The Tuba Thieves
A spate of robberies in Southern California schools had an oddly specific target: tubas. In this work of creative nonfiction...
A spate of robberies in Southern California schools had an oddly specific target: tubas. In this work of creative nonfiction, d/Deaf first-time feature director Alison Oâ€™Daniel presents the impact of these crimes from an unexpected angle. The film unfolds mimicking a game of telephone, where soundâ€™s feeble transmissibility is proven as the story bends and weaves to human interpretation and miscommunication. The result is a stunning contribution to cinematic language. Oâ€™Daniel has developed a syntax of deafness that offers a complex, overlaid, surprising new texture, which offers a dimensional experience of deafness and reorients the audience auditorily in an unfamiliar and exhilarating way.Â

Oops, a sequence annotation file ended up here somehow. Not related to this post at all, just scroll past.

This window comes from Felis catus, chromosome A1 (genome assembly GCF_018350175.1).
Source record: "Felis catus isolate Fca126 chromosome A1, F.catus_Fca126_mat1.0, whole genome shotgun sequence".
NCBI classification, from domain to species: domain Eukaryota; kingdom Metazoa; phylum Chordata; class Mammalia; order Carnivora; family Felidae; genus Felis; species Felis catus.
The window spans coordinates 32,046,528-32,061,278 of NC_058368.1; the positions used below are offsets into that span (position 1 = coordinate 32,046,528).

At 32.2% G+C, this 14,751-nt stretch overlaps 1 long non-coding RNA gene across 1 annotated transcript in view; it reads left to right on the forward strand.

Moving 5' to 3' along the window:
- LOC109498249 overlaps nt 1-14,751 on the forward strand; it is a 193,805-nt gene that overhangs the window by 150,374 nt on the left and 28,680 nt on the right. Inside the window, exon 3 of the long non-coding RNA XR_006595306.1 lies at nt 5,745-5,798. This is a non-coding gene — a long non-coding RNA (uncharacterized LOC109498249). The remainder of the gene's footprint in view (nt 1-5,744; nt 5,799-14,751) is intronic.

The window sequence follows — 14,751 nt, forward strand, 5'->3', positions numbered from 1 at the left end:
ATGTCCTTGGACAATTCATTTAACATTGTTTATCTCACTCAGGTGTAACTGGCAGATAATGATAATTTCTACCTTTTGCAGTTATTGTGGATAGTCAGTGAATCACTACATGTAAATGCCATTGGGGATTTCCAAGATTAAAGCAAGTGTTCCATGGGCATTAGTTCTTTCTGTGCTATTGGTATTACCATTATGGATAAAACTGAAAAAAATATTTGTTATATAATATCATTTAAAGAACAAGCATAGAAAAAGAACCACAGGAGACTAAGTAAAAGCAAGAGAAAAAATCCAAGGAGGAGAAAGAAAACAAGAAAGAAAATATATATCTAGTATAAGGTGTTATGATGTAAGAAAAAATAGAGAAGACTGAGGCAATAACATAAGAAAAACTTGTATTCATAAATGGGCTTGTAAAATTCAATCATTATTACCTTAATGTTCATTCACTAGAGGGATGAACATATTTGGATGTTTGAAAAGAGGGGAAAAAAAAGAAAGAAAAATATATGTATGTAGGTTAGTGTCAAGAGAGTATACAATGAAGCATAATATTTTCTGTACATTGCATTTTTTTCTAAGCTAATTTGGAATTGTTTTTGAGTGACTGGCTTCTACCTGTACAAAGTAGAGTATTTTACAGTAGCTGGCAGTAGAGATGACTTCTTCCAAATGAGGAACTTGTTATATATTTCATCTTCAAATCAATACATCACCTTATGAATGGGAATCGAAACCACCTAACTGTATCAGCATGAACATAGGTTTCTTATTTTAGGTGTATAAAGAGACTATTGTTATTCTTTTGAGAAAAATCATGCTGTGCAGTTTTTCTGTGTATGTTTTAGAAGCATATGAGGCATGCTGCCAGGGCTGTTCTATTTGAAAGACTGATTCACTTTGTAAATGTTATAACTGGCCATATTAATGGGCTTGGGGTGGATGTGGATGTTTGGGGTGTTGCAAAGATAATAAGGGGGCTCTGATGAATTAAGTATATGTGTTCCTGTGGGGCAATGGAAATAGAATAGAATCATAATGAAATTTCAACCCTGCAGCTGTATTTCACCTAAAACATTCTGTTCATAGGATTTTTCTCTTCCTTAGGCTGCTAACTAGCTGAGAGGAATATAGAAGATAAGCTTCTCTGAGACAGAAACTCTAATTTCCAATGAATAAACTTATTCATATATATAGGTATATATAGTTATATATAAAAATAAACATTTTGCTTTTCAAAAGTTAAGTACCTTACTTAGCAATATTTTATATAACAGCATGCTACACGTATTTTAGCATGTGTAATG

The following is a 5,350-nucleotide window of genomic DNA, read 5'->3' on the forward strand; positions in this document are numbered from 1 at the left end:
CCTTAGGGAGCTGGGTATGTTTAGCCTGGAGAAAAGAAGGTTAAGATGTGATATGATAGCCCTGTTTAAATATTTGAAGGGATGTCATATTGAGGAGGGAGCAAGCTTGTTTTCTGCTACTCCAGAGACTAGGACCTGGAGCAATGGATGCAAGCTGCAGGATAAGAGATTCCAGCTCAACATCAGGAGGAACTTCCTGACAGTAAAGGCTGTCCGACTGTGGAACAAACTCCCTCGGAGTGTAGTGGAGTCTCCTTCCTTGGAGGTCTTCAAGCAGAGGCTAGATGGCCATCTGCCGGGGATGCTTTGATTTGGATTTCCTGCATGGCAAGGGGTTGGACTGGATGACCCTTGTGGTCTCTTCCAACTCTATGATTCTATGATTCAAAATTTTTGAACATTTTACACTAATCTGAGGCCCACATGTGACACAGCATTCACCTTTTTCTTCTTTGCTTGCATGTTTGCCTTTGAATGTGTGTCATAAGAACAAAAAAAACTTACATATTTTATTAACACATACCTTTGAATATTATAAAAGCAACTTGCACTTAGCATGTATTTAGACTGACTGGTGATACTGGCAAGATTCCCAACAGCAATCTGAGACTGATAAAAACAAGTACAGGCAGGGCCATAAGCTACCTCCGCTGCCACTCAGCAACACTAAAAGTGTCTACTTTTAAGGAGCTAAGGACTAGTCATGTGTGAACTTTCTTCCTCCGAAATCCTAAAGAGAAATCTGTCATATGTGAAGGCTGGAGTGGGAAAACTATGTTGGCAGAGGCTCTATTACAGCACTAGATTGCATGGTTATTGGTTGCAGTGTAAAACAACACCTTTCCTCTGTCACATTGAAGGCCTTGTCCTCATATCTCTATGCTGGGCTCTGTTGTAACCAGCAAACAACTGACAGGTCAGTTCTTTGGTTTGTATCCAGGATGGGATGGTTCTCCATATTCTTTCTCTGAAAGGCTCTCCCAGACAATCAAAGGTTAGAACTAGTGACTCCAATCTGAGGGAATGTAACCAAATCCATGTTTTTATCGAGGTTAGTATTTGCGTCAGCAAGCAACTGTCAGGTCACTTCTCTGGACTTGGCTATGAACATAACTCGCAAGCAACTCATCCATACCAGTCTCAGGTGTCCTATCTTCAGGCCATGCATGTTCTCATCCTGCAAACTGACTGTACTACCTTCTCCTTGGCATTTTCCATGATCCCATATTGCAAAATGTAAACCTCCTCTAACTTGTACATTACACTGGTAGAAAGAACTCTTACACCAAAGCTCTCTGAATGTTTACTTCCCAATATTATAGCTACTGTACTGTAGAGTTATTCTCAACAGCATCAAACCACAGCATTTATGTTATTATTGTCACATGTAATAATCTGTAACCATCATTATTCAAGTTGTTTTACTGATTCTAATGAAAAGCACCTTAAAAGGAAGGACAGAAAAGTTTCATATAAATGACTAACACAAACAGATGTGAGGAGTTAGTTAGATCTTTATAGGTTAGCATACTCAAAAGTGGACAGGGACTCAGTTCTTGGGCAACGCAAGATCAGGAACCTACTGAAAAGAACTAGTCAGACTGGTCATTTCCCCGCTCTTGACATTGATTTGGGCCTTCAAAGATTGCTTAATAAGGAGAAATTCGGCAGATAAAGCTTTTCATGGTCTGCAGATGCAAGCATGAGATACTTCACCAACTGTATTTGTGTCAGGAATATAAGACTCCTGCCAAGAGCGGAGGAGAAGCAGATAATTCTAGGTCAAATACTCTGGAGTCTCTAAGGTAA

Blending documentary and fictionalized performances by Nyke, a Deaf woman playing herself, and Geovanny, a drum major of a burglarized, now-tubaless band, the film documents their lives during the years of the robberies. Against a backdrop of Los Angeles never quite seen â€” or heard, rather â€” quite like this, the main character is sound and lack thereof. A finely tuned sense of silence and sound â€” aural and conceptual â€” are collaged to create this utterly singular sonic and cinematic experience.
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